Andy Cameron's recruiting efforts have given the UNBC women's soccer team much-improved depth as it prepares for its third season in the Canada West conference of Canadian Inter-university Sport.
Cameron, head coach of the Timberwolves, has signed four players for the 2014 Canada West campaign and is close to getting commitments from two more. The players Cameron has already secured are Anna Greenbaum, Nicole Gibbons, McKenzie Ricard and Madison Emmond. The two who will likely end up in UNBC green are Alena Carlile and Kylie Erb.
Last season, UNBC had a 1-9-2 record and finished 11th out of 13 Canada West teams. So, from Cameron's perspective, an infusion of new talent is welcome indeed.
"What we have next year is a lot more depth and that means competition for spots, and competition for spots means improvement," Cameron said. "I think we'll have a solid roster. These are significant additions to the program."
Greenbaum is an attacking midfielder from Colorado Springs, Colo. While on a trip to B.C. last summer, she came to Prince George and met with Cameron. Greenbaum then got into a Prince George Women's Soccer Association game in which she played against several UNBC players.
"That was good because she got an idea of the standard and I got to see her play as well," Cameron said.
"She's fresh out of high school. She's not physically huge but she's quick and technically very good, so she can make up for her lack of size with pace and her technical ability. I'm looking forward to seeing how she fits in with the squad."
Cameron said Greenbaum was one of the top scorers in her state high school league.
While Greenbaum should chip in offensively, Gibbons will help out on the defensive side of the game. She's a fullback who is transferring to UNBC from Surrey's Kwantlen Polytechnic University. At Kwantlen, Gibbons played at the B.C. college level so her experience will also benefit the Timberwolves.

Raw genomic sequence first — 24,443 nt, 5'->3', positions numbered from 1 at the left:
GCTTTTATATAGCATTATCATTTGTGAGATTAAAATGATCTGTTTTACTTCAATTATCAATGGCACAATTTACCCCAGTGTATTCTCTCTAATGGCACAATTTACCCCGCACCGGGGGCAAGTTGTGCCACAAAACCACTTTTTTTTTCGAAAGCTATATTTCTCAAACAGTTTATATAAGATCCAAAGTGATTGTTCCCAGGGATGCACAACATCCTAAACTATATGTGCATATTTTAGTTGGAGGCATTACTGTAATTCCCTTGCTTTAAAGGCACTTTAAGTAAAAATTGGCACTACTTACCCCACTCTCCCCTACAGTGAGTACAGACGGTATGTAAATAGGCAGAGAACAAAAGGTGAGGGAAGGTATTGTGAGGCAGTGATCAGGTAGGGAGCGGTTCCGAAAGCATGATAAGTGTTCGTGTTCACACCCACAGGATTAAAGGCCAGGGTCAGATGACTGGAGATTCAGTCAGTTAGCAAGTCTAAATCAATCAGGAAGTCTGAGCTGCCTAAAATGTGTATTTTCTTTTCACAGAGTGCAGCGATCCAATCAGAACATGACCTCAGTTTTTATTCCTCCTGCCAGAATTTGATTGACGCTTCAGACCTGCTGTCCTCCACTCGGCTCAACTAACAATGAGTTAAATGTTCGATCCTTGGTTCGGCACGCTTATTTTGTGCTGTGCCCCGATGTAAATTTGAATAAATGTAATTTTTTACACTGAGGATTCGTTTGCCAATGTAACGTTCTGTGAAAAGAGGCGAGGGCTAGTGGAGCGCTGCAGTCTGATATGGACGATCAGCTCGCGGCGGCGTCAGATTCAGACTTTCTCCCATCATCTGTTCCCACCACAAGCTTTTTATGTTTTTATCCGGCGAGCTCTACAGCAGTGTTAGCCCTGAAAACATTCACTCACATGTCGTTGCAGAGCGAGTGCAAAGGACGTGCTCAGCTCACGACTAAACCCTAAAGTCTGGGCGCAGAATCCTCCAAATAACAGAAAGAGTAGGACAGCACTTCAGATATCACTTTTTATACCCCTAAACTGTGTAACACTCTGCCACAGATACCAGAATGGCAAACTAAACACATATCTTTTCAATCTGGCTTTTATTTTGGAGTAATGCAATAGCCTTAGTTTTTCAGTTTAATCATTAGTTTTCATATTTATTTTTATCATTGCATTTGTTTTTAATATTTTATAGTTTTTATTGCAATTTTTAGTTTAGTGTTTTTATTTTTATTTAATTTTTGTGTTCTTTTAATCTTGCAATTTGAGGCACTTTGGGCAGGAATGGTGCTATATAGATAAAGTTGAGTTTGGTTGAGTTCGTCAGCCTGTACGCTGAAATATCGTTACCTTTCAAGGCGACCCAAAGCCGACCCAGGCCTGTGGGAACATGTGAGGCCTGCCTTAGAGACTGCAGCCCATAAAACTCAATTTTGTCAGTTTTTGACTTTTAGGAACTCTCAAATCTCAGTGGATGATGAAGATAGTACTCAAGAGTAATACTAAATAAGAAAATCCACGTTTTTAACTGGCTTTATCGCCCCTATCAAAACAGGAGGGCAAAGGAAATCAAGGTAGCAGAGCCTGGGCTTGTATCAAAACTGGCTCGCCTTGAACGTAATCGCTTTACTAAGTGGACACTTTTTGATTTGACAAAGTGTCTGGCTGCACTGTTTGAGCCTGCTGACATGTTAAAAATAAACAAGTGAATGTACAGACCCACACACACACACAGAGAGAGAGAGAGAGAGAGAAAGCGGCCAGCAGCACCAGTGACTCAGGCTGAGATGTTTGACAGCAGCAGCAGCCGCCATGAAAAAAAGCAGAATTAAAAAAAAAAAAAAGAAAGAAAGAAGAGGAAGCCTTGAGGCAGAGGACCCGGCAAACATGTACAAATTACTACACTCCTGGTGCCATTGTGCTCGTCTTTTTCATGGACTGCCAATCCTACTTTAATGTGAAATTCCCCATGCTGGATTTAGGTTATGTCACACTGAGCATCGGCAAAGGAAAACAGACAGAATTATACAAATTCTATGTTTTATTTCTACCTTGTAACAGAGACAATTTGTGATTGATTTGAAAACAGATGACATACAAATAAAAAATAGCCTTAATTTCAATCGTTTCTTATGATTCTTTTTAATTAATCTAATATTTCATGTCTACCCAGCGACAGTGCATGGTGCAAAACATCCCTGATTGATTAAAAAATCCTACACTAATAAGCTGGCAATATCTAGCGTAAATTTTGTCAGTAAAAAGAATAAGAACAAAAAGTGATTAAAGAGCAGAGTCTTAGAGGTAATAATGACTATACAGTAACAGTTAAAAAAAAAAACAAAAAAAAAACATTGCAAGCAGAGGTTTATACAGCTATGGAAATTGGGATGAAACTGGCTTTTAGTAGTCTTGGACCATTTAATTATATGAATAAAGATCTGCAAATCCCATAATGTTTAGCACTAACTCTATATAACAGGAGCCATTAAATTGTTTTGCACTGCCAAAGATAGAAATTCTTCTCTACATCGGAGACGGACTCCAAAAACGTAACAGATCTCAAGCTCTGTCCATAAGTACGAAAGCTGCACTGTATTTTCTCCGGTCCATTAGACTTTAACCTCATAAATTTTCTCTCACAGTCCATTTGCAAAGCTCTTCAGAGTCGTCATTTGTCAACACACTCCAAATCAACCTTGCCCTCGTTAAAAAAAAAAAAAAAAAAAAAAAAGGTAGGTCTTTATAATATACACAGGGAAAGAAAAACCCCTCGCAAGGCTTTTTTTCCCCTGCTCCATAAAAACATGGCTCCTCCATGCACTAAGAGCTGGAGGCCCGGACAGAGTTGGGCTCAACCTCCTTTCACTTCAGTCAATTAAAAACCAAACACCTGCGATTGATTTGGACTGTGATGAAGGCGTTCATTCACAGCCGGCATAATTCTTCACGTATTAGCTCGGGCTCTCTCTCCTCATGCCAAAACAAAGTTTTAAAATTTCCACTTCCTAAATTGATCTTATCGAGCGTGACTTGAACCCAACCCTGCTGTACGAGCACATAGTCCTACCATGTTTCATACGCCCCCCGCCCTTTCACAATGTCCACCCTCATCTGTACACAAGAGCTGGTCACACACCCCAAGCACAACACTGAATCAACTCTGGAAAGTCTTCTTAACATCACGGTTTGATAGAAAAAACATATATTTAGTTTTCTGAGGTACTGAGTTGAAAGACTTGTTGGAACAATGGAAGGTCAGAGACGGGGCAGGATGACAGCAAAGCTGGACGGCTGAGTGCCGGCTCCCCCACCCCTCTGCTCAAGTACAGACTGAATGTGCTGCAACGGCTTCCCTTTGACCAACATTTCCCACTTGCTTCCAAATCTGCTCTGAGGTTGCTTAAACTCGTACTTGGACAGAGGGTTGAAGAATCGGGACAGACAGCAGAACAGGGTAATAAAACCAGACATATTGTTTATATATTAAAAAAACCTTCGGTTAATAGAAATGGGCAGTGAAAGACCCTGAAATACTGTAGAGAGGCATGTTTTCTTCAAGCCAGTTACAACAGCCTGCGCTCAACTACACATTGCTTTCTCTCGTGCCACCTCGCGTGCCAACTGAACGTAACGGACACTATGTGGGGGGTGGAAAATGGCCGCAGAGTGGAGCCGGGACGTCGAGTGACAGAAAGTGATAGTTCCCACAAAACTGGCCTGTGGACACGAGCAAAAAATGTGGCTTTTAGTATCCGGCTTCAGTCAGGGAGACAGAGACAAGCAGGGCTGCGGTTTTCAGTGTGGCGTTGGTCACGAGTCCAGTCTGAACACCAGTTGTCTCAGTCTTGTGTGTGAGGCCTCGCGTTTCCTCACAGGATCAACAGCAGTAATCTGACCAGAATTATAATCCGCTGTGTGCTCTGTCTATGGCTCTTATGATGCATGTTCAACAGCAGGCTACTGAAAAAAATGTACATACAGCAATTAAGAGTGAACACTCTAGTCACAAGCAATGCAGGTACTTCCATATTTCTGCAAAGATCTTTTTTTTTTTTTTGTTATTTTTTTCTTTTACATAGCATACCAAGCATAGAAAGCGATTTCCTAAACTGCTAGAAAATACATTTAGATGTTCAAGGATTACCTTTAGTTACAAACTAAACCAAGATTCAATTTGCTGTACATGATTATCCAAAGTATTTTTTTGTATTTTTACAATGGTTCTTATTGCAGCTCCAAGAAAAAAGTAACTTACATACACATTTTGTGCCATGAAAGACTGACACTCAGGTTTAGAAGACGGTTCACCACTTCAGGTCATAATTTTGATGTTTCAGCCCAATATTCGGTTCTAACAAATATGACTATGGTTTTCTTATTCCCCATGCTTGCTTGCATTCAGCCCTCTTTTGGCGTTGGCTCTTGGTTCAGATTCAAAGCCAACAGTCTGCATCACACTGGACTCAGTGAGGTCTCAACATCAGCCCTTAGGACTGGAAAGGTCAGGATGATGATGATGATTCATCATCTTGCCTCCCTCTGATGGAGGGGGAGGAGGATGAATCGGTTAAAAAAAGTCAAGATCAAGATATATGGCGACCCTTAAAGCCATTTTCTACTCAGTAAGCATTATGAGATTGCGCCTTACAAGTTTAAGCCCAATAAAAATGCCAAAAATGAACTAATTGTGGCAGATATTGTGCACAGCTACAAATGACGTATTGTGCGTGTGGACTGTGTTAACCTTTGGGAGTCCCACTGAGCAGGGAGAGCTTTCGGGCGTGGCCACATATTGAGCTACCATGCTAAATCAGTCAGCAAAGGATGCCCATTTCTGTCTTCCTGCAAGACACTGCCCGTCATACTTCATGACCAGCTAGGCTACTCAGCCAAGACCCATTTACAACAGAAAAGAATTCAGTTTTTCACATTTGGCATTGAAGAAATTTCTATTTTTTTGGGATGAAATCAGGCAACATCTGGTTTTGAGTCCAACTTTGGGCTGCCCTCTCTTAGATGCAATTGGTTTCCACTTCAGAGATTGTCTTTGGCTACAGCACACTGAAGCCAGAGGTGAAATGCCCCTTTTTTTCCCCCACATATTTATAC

"She came in for our recruiting weekend six weeks ago and enjoyed the experience," Cameron said.
"She played with Kwantlen when they qualified for nationals a few years back," he added. "She hasn't played competitively for a year but, based on her performance during the recruiting weekend, that's not going to be an issue."
Gibbons is from Victoria.
Ricard, a Penticton product, was also in Prince George for the mid-February recruiting weekend. She will be a first-year player with UNBC and can play as a central defender, left fullback or midfielder.
"She was being recruited by some of the bigger schools so it was nice to get her," Cameron said. "From what I understand, UBC and UVic were both after her."
As for Emmond, she's a hometown player who developed her talents in the Prince George Youth Soccer Association. Like Ricard, she's able to fill multiple roles.
"She's athletic and quick," Cameron said of Emmond, who will be in her first year of Canada West eligibility. "She's used to going forward and playing different attacking roles."
Carlile and Erb - the two players who are a pen stroke away from joining the UNBC program - played alongside Ricard in Penticton and will be in Prince George at the end of April.
"We'll sort of do the rubber stamp thing," Cameron said.
Carlile is a central midfielder who brings a physical component to the position and Erb is a fullback with good height and athleticism.
Three other players - Emily Carter and Samantha Childs of Prince George and Bailey Kupferschmid of Quesnel - have been training with the T-wolves and are considering their options for next season.